A man, who was struck March 20 by a plane taking off from ice in Alaska's Beaufort Sea during Navy exercises, has now described the accident that led to serious head and neck injuries.
The man, whose name has not been revealed, told National Transportation Safety Board (NTSB) investigator Clint Johnson that he was trying to click a picture of "little LEGO guys" with the plane in the background for his kids when the de Havilland DHC-6 Twin Otter took off. The man was standing behind a snow berm next to the ice runway when the accident happened.
Johnson said the plane had started racing toward him, but it did not climb as much as he believed it would, and also started to take a left turn, which meant the left wing tilted toward the left side and was closer to the ground.
"The next thing he knew is he saw the wing, and that's all that he remembers. He remembered waking up in the medivac helicopter on the way to Deadhorse," said Johnson, as reported by Alaska Public Media.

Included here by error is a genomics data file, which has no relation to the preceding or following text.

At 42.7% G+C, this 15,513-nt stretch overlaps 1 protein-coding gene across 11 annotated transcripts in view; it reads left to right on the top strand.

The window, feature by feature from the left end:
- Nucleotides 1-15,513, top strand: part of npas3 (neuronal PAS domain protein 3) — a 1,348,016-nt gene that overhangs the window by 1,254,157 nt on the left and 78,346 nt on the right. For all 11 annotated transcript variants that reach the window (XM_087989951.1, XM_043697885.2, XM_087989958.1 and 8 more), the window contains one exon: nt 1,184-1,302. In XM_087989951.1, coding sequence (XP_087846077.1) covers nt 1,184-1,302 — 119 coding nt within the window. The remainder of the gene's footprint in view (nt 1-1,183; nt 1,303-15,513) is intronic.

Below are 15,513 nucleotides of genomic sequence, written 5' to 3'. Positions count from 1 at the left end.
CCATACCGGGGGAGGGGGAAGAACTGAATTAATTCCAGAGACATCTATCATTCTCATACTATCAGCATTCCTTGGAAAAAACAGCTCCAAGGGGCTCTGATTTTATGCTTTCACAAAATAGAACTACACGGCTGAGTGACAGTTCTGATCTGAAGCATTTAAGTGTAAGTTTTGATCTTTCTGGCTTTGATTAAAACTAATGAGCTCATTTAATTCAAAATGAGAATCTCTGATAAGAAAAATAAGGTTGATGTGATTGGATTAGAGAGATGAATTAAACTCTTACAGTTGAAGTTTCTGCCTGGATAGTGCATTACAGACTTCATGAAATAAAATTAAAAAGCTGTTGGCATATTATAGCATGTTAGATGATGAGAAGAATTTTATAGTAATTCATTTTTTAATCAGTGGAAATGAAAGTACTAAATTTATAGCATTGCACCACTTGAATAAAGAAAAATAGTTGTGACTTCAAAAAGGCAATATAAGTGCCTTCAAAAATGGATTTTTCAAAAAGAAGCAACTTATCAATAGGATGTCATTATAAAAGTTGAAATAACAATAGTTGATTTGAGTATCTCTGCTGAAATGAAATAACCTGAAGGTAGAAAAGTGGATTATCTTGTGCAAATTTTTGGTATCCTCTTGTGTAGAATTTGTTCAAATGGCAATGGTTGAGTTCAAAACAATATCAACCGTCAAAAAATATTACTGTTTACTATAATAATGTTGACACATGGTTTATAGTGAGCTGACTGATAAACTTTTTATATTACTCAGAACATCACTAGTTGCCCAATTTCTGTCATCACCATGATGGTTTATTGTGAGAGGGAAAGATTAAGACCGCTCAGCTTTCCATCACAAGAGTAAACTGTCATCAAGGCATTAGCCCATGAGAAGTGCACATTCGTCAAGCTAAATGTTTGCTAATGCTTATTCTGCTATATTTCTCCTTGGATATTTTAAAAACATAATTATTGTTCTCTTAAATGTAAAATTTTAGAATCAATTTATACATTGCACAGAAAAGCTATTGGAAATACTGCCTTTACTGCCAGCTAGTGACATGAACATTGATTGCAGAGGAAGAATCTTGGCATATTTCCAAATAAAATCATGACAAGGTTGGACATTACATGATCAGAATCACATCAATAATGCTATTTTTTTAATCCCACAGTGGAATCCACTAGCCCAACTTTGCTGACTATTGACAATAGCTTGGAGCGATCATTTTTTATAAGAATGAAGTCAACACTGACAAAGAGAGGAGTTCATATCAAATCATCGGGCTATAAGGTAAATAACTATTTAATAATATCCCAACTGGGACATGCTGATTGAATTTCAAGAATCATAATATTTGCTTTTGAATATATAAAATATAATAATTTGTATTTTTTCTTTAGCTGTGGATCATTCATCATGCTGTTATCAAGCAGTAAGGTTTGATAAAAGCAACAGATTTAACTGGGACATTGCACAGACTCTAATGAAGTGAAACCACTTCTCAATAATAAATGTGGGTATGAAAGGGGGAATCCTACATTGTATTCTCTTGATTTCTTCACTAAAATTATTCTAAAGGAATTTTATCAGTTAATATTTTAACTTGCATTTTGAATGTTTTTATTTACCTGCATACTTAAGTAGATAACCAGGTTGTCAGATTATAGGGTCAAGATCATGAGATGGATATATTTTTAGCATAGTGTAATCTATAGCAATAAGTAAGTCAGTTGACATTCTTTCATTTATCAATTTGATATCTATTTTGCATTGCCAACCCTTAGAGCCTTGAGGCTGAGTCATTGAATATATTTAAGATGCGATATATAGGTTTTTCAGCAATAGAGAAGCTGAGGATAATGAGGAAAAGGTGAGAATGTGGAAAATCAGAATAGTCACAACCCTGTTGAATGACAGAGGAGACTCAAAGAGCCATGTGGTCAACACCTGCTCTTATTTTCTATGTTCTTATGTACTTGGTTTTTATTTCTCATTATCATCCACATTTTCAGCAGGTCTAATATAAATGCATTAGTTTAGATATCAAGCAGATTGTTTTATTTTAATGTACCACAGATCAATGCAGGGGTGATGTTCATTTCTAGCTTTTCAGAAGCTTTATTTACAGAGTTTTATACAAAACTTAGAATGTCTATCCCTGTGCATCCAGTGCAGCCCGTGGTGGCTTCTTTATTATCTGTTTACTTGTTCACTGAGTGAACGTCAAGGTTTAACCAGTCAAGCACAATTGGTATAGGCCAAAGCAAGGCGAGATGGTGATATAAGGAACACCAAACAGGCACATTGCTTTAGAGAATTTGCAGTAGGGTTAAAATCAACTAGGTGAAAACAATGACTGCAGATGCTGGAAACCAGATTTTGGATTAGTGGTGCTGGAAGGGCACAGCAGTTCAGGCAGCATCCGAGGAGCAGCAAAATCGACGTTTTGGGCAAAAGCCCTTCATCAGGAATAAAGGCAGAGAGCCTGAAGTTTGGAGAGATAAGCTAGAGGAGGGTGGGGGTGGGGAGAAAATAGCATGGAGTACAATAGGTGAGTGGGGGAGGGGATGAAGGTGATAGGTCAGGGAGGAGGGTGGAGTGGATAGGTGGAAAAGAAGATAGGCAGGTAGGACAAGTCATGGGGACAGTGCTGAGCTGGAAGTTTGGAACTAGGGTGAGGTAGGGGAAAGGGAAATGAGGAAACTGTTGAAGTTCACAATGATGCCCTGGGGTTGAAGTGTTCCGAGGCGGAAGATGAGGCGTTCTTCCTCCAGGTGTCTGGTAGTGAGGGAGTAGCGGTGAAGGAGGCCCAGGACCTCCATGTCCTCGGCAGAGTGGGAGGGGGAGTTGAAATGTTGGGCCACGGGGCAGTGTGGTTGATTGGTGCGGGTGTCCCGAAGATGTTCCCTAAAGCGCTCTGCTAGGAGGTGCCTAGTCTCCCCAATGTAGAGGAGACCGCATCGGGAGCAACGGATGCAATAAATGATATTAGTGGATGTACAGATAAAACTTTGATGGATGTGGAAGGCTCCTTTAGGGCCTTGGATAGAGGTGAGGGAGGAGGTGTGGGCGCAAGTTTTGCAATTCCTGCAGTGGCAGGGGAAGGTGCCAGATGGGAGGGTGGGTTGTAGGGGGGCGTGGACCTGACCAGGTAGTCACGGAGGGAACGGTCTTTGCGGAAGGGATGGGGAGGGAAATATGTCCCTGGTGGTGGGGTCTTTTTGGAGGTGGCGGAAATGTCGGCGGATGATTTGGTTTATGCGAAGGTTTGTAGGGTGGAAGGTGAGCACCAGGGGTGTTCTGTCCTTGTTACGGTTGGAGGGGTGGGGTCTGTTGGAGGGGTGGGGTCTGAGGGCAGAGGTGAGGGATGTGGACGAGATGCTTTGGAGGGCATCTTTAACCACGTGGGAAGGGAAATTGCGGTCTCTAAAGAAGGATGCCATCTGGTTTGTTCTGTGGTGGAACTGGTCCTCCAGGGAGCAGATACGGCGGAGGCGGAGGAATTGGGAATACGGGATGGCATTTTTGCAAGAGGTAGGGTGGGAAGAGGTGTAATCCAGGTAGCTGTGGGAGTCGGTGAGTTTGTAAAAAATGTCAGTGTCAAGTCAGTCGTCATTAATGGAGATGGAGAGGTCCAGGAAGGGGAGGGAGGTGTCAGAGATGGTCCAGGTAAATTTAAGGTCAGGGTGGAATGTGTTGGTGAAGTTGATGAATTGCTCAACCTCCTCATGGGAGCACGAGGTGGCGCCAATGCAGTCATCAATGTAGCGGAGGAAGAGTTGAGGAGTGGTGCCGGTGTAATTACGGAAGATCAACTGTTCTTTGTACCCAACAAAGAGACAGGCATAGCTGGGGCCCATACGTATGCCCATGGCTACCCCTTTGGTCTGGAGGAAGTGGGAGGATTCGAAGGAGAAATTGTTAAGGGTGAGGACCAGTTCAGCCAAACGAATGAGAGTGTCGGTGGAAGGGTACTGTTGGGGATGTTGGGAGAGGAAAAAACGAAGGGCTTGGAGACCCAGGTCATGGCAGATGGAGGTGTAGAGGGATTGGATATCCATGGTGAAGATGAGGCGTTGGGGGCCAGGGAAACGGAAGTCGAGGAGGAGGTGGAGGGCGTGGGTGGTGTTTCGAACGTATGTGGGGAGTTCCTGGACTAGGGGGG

The pilot and co-pilot heard a loud thump and faced trouble with the plane's control, which forced them to make an emergency landing back on the airstrip, according to the NTSB report.
The victim, who was a civilian employee of the Navy's Arctic Submarine Laboratory, said he had talked to the pilot about taking the photo beforehand. However, when the pilot was asked about this, he could not recall such a conversation.
Following an initial investigation, there haven't been concerns about the aircraft's weight and balance at the time of the flight taking off, said Johnson. Moreover, cockpit audio from the plane and the video of the collision have been reviewed by NTSB staff.
Homer-based Bald Mountain Air Service, the plane's owner, released a written statement about the incident Tuesday. However, nothing about the plane's status was revealed. Meanwhile, Johnson said the plane was not flyable after the damage caused to the left wing by the strike.